Runaway Grass – What Can You Do?

I can’t believe how much forage growth we have already had this year in Indiana.  It seems early, but it is only about ten or twelve percent ahead of last year now.  I’ve already heard from a fe

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2 thoughts on “Runaway Grass – What Can You Do?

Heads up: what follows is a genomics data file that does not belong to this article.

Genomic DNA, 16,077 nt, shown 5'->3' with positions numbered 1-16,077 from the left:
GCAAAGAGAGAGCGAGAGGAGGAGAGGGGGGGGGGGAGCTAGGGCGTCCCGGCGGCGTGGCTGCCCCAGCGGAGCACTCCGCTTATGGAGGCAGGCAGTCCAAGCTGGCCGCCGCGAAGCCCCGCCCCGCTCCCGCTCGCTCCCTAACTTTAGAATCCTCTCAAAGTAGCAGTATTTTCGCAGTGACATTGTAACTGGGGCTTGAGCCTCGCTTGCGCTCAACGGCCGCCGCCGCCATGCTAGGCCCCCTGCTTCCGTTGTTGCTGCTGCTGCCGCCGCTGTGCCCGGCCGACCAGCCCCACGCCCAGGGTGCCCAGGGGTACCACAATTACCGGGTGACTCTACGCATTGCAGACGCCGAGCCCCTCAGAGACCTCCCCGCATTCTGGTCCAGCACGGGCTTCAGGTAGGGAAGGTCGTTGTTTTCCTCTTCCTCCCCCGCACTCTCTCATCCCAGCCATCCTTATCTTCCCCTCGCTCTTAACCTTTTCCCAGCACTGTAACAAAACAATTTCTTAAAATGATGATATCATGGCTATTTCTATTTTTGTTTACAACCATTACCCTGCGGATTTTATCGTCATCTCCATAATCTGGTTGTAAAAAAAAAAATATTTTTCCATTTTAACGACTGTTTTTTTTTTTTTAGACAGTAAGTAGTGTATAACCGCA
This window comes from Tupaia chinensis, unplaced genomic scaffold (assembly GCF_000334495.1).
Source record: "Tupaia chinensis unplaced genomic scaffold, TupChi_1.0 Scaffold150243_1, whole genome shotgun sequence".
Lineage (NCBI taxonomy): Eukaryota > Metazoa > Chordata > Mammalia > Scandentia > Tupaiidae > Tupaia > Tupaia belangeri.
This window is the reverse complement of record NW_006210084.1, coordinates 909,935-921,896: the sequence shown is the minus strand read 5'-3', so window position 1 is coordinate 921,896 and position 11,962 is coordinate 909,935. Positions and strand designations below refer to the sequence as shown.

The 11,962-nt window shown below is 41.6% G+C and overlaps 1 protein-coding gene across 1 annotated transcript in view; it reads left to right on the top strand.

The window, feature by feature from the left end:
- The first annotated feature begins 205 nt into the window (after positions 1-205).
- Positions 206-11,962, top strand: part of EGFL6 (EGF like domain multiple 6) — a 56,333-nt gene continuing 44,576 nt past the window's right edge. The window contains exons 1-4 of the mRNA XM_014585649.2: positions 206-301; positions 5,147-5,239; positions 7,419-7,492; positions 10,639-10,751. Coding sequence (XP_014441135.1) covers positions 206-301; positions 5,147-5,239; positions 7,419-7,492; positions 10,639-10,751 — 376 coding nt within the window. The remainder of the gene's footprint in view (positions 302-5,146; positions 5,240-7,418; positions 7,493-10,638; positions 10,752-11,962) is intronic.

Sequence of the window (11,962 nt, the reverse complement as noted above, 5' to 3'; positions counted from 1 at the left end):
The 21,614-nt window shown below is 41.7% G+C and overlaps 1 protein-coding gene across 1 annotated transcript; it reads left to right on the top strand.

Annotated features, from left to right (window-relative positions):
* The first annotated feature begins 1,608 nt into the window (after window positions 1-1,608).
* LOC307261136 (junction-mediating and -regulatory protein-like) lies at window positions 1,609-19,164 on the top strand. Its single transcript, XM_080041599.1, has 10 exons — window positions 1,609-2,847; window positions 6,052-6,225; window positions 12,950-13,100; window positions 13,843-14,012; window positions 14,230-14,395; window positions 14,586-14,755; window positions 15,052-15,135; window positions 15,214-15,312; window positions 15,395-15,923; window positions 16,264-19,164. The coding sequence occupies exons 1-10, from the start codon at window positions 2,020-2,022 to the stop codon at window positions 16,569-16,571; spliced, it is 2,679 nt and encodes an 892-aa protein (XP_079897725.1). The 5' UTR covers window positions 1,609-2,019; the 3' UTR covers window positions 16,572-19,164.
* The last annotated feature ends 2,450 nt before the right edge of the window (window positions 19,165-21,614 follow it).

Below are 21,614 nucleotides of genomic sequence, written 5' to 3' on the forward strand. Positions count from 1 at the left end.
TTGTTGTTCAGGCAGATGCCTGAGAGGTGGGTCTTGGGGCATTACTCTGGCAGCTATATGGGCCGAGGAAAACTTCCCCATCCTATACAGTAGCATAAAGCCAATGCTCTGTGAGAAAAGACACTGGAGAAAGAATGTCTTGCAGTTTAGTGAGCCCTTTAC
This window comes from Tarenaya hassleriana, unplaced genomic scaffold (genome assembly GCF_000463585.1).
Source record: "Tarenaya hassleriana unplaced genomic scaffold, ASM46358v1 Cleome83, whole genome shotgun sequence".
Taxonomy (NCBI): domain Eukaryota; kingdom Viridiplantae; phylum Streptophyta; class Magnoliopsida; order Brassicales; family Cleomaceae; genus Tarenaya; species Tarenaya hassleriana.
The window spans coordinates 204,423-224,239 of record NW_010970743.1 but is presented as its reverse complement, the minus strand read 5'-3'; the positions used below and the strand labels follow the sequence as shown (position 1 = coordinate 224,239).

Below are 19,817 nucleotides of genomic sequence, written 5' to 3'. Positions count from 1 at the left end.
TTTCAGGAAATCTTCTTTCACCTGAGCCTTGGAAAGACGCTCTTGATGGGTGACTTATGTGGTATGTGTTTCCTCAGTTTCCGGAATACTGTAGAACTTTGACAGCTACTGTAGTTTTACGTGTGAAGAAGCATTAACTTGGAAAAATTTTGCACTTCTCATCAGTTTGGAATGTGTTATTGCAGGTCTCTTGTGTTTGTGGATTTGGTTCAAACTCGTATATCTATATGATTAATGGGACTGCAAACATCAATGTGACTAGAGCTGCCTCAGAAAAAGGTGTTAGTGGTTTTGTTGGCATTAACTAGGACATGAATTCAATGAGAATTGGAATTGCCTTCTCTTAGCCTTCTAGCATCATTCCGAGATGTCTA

1. G’day Kathy/Rachel,it seems to me down here that farmers in the US only seem to have spring growth to rely on for both stock growth and winter feed(please correct me if I am wrong).Perhaps we are lucky in our district in that we only get isolated snow falls and so by protecting our “cool season sps” over summer and when the season changes they spring back to life and provide feed over winter in our woodland grazing areas.The same apply’s in winter if you avoid damage to your warm season sps they will “come away” in late spring and provide feed over summer.We endevour to set aside at least 10% of our grazing each spring to run its course and if the weather permits,do not graze it until the following Fall.The 10% is rotated each year and it maintains /improves plant diversity over time due to the transference of seed carried by wind, water and bird/animal life.The problem with the 4 inch rule is that summer heat impacts the cool season crowns(assuming your pasture is perennial based)and so would impact the fall growth before the first snows.My question is,”are most of your grazing pastures re-sown each on farms (except for the rented open range lands)”?How important is the availability of irrigation water in summer to maintain pasture growth?We have friends in WY ,who if they do not get summer water via irrigation their place looks like a desert.As a sheep farmer (retired,but still active on the farm)it seems to me there is not many articles on the sheep industry in On Pasture,but then I guess its a pretty small segment over there…Frank.

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